Anorak News | Greasy Poll

Greasy Poll

by | 4th, November 2003

‘MOST politicians probably feel like paedophiles most of the time.

‘People say I must be batty to want this job’

Not only do they spend an inordinate amount of time hanging round schools and kissing babies, but they are about as popular as a child sex offender on a Portsmouth housing estate.

However, most politicians know better than to compare themselves publicly to these most demonised of beings. That’s why they’re politicians.

Not our old friend Iain Duncan Smith, who yesterday reinforced his ‘gaffe-a-minute’ reputation in the eyes of the Independent by doing just that.

‘I wasn’t quite certain whether I was supposed to have had some paedophile relationship or something by the end of it,’ he says of his recent trials, ‘because the intensity and the ferocity made me wonder whether this was real.’

IDS also described it as being like ‘one of those near-death experiences when somebody sits above themselves and watches in a rather detached way thinking, ‘I am not quite sure what’s going on here and whether I’m part of this”.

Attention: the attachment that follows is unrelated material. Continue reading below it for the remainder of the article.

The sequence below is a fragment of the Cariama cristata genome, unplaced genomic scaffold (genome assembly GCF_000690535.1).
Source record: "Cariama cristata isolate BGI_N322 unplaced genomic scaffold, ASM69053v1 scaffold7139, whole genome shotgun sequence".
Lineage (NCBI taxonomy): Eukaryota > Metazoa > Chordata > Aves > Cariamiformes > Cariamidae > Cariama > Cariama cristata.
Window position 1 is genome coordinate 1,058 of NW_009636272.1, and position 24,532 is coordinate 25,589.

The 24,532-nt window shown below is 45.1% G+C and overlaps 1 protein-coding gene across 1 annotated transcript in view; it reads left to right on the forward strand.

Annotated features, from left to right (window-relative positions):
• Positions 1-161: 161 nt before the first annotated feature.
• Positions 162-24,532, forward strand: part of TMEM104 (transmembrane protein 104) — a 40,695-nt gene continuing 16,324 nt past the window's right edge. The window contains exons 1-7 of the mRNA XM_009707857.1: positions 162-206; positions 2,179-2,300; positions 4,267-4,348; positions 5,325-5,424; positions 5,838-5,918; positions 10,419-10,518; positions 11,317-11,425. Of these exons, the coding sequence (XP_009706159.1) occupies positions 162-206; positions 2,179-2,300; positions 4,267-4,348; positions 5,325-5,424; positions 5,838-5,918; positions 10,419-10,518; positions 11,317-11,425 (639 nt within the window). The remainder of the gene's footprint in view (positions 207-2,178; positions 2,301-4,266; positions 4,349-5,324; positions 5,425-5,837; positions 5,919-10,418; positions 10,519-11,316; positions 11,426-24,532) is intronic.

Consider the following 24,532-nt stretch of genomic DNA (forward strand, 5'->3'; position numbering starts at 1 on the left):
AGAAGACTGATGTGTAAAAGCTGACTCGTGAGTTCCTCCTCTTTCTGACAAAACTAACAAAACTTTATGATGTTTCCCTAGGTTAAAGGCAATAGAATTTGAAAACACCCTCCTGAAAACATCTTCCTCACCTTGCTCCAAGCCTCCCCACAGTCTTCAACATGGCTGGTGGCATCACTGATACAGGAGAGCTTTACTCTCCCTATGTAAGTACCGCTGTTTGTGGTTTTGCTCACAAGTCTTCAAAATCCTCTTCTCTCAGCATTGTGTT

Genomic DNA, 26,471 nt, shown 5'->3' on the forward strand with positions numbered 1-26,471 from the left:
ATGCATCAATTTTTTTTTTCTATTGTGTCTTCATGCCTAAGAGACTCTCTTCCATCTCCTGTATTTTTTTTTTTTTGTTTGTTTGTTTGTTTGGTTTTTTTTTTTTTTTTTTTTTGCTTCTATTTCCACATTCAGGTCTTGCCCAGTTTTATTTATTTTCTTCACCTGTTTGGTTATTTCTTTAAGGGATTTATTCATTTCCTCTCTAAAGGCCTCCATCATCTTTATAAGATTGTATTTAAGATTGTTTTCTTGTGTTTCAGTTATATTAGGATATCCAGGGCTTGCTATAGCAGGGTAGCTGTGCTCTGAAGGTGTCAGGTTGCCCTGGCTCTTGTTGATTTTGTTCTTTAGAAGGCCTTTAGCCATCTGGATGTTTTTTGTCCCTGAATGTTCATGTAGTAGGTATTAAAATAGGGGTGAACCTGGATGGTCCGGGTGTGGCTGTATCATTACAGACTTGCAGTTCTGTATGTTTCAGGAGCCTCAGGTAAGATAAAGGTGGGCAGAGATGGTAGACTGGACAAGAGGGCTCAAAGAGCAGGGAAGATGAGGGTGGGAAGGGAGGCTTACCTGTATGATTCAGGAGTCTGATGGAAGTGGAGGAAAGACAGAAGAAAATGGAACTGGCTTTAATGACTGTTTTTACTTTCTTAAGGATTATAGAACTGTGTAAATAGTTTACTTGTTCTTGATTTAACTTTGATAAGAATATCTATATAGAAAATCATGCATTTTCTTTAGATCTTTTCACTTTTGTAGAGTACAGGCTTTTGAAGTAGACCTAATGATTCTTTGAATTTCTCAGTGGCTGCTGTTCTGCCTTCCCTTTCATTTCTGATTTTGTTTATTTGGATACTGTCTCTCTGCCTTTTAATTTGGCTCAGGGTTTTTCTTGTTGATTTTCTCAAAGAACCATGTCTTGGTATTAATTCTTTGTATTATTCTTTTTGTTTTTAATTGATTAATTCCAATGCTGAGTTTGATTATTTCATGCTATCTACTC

If that sounds very much like a description of IDS’s leadership, then it could equally apply to his successor Michael Howard – a man permanently stuck in a limbo between the worlds of the dead and the living.

It hasn’t taken long for the new leader to drag his party further into the mire, with a poll for today’s Indy showing that the Tories have slipped three points in the polls since he emerged as the probable next leader.

Howard, who we should remember was – as well as the most disastrous Home Secretary in modern political history – one of the principal architects of the poll tax, is also perceived as less trustworthy than his predecessor.

But Howard yesterday embarked on a publicity drive to try to persuade voters that he had changed – and not just from his customary bat shape into something resembling a human being.

‘One of the tings I have learnt is that it is a very good thing to listen to people a lot,’ he says.

Ignore them? Yes. But listen to them before you ignore them.’

Posted: 4th, November 2003 | In: Broadsheets Comment | TrackBack | Permalink